As a child I loved to draw but I never said the sentence 'I want to be an artist'.
It's hard for me to really say when I understood it could be possible. I come from a family that is not really artistic and did not push me towards that, because they don't think that's how to make a living.
I did different degrees before doing my Masters at Chelsea. I have a Masters in Business, but I realised when I was doing it that I didn't want to go there. So I painted like crazy for almost all of this degree because I had lots of time.
At the end I did my dissertation on female art and how it could change the male gaze. It was at that moment in June 2012 that I exhibited my work for the first time. I was really shy but I received lots of positive feedback.
At that moment I decided to make art my life, so I took a year off to really build up my portfolio and apply to art school.
I felt like maybe I needed to have this to be legitimate, which now that I have it, seems unnecessary.
How did you find your MA at Chelsea?
The journey was interesting. It was a full year without holidays or time to think. If I could modify the past it would have been better for me to take things a bit slower.
Chelsea was the school I wanted because it was an intellectual and psychological school rather than the schools that don't accept you just because you aren't the type they want. I feel like when you want to talk about your artwork at Chelsea you have to connect it with something that happened in your life - it is really psychological.
What did you do just after graduating?
I feel like when you finish art school, people struggle - it's so violent. Suddenly it’s over. Especially because just before it is over, you have the final show and for weeks you are building something, then you have the show and everyone is there and then suddenly you have the blues.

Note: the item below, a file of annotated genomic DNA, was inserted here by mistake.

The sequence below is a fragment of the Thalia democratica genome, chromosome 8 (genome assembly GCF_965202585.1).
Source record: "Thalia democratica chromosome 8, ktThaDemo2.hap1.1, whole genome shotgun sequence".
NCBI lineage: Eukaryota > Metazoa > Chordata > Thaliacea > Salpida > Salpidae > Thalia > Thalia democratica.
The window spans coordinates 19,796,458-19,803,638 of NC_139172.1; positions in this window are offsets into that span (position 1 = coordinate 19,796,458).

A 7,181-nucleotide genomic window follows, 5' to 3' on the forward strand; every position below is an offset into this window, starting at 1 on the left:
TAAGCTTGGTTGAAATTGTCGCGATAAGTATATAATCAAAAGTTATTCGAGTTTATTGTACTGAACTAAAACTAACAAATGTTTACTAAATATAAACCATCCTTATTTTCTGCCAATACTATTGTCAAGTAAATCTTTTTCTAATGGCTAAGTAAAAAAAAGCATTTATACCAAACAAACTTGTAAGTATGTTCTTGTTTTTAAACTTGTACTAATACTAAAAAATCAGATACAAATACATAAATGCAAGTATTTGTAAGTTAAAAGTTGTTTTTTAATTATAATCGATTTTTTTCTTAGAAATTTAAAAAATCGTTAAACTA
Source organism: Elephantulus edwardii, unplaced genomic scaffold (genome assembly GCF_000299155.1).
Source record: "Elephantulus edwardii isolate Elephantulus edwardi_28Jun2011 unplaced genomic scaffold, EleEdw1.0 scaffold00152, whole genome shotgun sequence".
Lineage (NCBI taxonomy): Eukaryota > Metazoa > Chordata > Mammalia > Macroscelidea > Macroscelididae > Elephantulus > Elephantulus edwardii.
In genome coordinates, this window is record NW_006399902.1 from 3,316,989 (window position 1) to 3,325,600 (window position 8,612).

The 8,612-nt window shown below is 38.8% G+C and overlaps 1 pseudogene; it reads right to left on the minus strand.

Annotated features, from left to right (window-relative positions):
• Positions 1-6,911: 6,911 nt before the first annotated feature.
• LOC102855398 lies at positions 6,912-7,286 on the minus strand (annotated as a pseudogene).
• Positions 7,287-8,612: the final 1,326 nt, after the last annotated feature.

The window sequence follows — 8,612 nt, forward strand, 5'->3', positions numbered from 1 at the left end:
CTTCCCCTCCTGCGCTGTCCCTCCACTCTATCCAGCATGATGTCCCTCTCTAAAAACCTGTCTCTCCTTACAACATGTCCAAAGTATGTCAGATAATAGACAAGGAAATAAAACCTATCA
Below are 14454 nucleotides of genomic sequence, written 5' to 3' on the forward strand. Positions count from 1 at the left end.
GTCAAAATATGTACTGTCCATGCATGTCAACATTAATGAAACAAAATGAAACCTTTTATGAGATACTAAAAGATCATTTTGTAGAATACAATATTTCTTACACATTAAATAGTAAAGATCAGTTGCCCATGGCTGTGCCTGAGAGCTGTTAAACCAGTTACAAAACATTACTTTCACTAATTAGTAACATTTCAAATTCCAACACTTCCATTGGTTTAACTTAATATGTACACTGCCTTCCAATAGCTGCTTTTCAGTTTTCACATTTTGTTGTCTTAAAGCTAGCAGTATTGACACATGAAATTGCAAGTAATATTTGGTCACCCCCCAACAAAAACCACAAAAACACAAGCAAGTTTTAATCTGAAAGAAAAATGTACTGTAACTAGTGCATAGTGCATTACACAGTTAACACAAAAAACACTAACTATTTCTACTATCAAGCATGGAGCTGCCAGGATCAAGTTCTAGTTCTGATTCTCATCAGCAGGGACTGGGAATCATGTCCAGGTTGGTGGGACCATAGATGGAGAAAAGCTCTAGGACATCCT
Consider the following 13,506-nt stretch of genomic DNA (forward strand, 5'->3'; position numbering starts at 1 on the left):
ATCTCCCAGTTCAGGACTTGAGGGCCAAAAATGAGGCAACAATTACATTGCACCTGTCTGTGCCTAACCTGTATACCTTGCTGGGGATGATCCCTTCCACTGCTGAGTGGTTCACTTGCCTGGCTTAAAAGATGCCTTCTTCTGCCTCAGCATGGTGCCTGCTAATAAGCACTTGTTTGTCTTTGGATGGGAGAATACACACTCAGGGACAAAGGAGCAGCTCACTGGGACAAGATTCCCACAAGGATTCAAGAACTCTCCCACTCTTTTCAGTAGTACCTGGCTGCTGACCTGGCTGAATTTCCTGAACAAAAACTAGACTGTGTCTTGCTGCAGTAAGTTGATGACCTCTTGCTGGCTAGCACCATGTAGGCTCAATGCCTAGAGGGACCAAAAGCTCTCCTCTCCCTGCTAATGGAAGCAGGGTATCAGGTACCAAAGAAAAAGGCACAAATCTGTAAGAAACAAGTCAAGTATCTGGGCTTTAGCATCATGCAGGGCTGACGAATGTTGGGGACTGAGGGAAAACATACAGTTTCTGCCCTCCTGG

But that wasn't the case for me, I was so happy to be finished because I felt like I could still experiment and practice, meet people and collaborate.
Just after I finished Chelsea I was doing a collaboration with a graphic designer - doing logos and branding. For me, it was an interesting experience because I don't do anything digitally, everything is done by hand.
It was useful to learn how to use the software. I did that for a few months, which was good as well because I was getting paid. It was a concrete artistic job.
Are there any things that you’re proud of?
I'm proud that I changed the direction of my life to something that was meaningful to me. I could have just continued but I would have been really unhappy. It's not easy everyday, I'm so critical of myself but I'm proud that I went for it.
What is your definition of success?
I think you can have different definitions at different stages of life. A few years ago success was to do what I'm doing now. Now it would be to be more established and have no trouble paying the rent each month. So success is just being happy, I'm conscious that I'm very lucky, but I always want more.